Saturday, January 19, 2013

First One Out is a Rotten Egg

The email read:

“Dear Ms Blah,
We sincerely apologise for the incident. Could you please date the rotten egg? We can then take measures to see that such incidents do not happen in future.”

Umm…. I’ve only ever dated rotten eggs. If there’s a rotten egg out there, he’s got my number.

Oh, hang on. They meant a rotten egg quite literally. My mind drifted back to my recently concluded African safari. (I will tell you more about the actual safari in a separate post. This post is dedicated to the aforementioned rotten egg.)

It was the penultimate day of the safari. Our safari party settled down to lunch at the designated picnic area at Tarangire National Park. I opened my lunch box and was immediately besieged by an adorable squirrel and several bold Superb Starlings.

SK opened his lunch box, and everyone and everything in the vicinity dived for cover. While filling our lunch boxes at the camp in the morning, I had most wisely opted not to pick up a hard-boiled egg. SK was quite clearly not so prudent.

As it turned out, the egg was in an advanced stage of putrefaction.

Code Red, everybody, we have a decomposing egg. I repeat. We have a stinky decomposing egg.

The trouble with decomposing eggs is that-- Well, actually, there are plenty of troubles that come with rotten eggs as we soon found out.

For one, there’s the sheer bile-evoking stench. And now, we were faced with a dilemma none of us had faced before in our lives.

We had to dispose of this decomposing egg during a safari in an African national park where disposing of trash of any sort is strictly forbidden.

They don’t provide trash bins in the designated picnic areas as that would pose a problem for the animals that forage around in the vicinity. You take your trash back with you.

So, we had this egg on our hands now. Lovingly wrapped in a paper serviette that did nothing to mask the horrible smell.

Have you seen a squirrel gag? No? Just try offering it a putrid egg. The giraffes we’d been watching, idling by the river, had galloped away. The elephants were no doubt packing their trunks for an emergency evacuation back to Kenya.

To put it in an egg shell: Houston, we have a problem. How do we get rid of this egg?

“Giggling is not the answer!” I was admonished. “I’m sorry,” I sputtered, “but it’s the vapours from that egg.”

A giggling woman and a fetid egg do not make for good company and I soon found myself alone, warily regarding the pestilent egg.

* Thunk, thunk, thunk *

I wheeled around. SK was right in the centre of the picnic area, digging a hole with the heel of his boot, quite oblivious to the curious stares of other safari goers. SK was part of my safari party. I did not want to be considered mad by association.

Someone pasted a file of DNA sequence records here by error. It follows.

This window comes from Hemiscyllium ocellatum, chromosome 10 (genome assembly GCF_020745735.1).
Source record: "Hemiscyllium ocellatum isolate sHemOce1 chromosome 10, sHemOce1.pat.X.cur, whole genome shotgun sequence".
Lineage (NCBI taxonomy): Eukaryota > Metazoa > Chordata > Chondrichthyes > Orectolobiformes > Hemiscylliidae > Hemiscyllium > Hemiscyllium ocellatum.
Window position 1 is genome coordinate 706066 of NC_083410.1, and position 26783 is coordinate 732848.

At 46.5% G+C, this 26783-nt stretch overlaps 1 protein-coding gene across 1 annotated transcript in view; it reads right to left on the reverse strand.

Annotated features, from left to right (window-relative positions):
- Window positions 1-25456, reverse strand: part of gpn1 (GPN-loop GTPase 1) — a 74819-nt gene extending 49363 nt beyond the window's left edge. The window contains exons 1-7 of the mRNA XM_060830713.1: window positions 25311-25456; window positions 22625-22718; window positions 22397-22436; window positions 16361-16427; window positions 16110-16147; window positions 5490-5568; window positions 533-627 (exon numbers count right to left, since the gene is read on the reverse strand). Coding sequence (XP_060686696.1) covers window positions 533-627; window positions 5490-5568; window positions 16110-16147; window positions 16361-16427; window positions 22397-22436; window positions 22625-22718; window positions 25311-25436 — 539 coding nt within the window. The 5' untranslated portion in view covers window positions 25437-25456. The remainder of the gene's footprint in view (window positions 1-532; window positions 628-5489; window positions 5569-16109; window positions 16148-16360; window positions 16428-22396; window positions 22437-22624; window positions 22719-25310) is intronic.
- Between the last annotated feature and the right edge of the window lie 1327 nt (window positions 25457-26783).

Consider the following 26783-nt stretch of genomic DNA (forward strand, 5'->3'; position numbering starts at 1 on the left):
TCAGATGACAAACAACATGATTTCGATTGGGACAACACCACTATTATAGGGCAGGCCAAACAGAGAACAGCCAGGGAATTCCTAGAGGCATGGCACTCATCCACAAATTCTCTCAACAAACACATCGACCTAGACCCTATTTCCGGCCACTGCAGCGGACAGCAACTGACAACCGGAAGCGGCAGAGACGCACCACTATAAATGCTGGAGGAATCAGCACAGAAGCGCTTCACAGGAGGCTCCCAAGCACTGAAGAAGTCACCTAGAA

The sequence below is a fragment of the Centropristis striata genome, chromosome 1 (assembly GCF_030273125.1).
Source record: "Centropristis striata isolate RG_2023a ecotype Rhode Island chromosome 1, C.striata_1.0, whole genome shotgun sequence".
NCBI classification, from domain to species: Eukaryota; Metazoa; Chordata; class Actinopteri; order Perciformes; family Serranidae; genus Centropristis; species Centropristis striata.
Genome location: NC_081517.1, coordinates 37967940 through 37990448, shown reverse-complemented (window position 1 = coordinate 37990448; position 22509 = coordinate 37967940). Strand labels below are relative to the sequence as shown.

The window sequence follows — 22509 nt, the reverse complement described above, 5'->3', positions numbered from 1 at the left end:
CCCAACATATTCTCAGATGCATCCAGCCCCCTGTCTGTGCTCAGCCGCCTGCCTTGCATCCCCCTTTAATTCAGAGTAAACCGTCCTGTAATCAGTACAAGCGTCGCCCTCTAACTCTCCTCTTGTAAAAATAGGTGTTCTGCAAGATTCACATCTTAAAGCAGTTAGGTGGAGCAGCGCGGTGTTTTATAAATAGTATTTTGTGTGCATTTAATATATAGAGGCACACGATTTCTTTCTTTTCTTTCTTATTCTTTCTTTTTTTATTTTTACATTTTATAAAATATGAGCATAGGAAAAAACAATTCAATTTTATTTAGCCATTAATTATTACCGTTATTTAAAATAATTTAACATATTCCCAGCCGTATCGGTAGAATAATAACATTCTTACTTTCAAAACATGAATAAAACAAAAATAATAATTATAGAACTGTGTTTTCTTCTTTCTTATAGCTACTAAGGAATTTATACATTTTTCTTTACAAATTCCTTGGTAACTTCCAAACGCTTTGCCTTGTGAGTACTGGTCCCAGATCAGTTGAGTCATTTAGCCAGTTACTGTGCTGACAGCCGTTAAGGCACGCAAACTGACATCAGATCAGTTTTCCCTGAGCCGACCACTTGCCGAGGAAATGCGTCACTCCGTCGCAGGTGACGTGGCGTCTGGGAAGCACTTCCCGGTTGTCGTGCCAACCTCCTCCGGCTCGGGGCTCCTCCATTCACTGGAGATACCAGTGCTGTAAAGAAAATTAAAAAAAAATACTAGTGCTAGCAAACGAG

“What are you doing?” I called out in horror, “The toilet is the other way”.

“Digging a hole. I’m going to bury that egg,” he shot back.

“In the middle of the picnic ground?” I hissed.

“Then what do you suggest we do with it?”

“I don’t know. It’s your egg. Of all the eggs, who asked you to pick that one?”

Clearly, this egg was sowing some seeds of serious discord. We gingerly tossed the egg back into an empty lunch carton and placed it on the front seat of our safari Land Cruiser. Rotten eggs always ride shotgun.

Emmanuel, our driver/guide, was normally very cheerful and chatty. But within five minutes of having sat in the vehicle, he was strangely mum and perturbed.

He stopped the vehicle abruptly. “Spotted something?” we asked looking out at nothing. Emmanuel grunted. Then he deftly opened the lunch box, picked up the offensive egg and flung it into the depths of tall green elephant grass. “The smell was terrible,” he announced, his good mood now restored. “Ay, Pumba!” he chuckled, pointing at an unfortunate warthog that was fleeing the now egg-infested area.

“Another Ngorongoro Crater is going to form there. Only we will know what really caused it,” said SK, his good humour returning as well.

As we drove away, I spotted a group of vultures swooping into the area. No doubt a decomposing chicken egg would be a rare treat.

“The rotten egg date, as is the case with a lot of rotten egg dates, is easy to remember. December 28th was the only day that we did not spot a single lion.

Basically Blah.”


  1. This post reminded me of the chemistry lab. The hydrogen sulphide gas which is hugely reminiscent of the rotten eggs.

  2. @SEPO: Ugh! Yes! Not very pleasant memories those ;)

  3. Jambo Flower!

    Famous YOkinawa saying there is -

    disappointed is the damsel who picks
    the crummy one hoping
    to find a gem

    I think it is true!

    Thank you.

    P.S. Show karibu please?

  4. Flowery damsel picked a crummy one,
    More stale than KO’s rock-hard bun.
    Little did she know,
    How he would grow
    To become the shining star of Naked Gun.

    P.S. Ay, pumba! Uh-heh-uh-heh. Asante sana!

  5. Please do not compare rock-hard buns to rotten eggs, Ms. Blah.

    ~~~The buns are "hurted"~~~

  6. Blah - Don't you mock me buns!:p

  7. Just to be clear, you are referring to eggs, right?

  8. @Smriti: I'm always referring to eggs, 'my dear' :)


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